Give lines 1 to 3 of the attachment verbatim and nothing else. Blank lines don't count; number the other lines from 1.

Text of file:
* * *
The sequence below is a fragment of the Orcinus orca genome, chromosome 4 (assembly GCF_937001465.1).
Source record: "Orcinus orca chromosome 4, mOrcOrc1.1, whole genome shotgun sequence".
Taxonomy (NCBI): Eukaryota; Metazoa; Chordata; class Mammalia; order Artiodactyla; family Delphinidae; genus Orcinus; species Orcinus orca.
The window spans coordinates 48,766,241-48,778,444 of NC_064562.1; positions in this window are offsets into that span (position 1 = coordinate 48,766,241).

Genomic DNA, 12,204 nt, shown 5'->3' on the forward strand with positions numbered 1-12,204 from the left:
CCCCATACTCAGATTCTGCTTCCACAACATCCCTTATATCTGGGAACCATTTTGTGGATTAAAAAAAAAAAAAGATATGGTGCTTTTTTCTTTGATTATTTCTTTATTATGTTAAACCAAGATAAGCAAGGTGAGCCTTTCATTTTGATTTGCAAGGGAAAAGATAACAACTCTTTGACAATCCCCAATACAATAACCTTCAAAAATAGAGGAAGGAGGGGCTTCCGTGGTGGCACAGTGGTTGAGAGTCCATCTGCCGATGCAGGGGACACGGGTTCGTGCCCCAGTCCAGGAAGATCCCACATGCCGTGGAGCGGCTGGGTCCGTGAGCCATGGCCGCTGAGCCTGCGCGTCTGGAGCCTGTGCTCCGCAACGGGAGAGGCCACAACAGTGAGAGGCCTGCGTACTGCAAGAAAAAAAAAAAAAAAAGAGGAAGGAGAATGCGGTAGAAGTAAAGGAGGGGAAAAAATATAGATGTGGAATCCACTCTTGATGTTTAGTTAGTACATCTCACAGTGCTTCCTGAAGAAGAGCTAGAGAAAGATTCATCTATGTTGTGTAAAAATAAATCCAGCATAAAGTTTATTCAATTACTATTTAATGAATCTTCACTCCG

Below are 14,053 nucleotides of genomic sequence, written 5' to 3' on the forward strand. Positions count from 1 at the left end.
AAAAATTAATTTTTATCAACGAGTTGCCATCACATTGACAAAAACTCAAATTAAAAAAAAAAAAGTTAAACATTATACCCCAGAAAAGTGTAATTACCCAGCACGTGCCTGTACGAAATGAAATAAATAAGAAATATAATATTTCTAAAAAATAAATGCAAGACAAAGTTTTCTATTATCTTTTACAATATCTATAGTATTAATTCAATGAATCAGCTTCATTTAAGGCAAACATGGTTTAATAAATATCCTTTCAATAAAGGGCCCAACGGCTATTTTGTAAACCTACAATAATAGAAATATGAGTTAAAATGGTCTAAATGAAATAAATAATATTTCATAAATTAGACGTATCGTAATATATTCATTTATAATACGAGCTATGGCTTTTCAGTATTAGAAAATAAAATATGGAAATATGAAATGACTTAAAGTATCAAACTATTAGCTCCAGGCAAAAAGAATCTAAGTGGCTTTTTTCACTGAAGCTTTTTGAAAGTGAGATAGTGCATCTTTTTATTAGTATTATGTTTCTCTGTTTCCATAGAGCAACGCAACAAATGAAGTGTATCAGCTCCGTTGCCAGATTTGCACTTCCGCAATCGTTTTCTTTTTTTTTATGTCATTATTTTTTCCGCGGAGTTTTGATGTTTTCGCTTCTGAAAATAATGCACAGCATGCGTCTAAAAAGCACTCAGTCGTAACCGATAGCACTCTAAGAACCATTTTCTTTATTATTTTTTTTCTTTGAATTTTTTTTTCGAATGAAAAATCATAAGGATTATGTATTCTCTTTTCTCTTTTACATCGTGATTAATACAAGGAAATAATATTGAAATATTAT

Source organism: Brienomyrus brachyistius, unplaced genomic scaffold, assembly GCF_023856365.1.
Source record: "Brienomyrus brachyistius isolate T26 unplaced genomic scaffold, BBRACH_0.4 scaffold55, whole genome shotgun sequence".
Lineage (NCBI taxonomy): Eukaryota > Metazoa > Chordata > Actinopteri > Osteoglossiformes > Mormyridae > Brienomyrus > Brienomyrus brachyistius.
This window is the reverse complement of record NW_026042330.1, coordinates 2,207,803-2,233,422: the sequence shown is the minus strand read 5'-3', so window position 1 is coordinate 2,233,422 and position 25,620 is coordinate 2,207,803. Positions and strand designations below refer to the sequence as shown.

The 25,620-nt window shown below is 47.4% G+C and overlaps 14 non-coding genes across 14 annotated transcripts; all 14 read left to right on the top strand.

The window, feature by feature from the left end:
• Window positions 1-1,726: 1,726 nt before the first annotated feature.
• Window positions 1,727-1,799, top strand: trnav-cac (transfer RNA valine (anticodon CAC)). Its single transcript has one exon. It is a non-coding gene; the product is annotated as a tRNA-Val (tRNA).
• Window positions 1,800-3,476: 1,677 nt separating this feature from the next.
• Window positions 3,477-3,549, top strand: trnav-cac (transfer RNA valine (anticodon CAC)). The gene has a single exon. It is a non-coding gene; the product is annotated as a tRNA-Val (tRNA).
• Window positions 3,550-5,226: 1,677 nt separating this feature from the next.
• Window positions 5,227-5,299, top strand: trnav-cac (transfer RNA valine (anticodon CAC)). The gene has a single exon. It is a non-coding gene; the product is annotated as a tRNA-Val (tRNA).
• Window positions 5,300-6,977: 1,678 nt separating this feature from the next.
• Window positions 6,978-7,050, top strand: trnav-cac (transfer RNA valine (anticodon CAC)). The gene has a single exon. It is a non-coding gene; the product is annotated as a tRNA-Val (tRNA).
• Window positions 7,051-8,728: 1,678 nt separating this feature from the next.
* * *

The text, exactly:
The sequence below is a fragment of the Orcinus orca genome, chromosome 4 (assembly GCF_937001465.1).
Source record: "Orcinus orca chromosome 4, mOrcOrc1.1, whole genome shotgun sequence".
Taxonomy (NCBI): Eukaryota; Metazoa; Chordata; class Mammalia; order Artiodactyla; family Delphinidae; genus Orcinus; species Orcinus orca.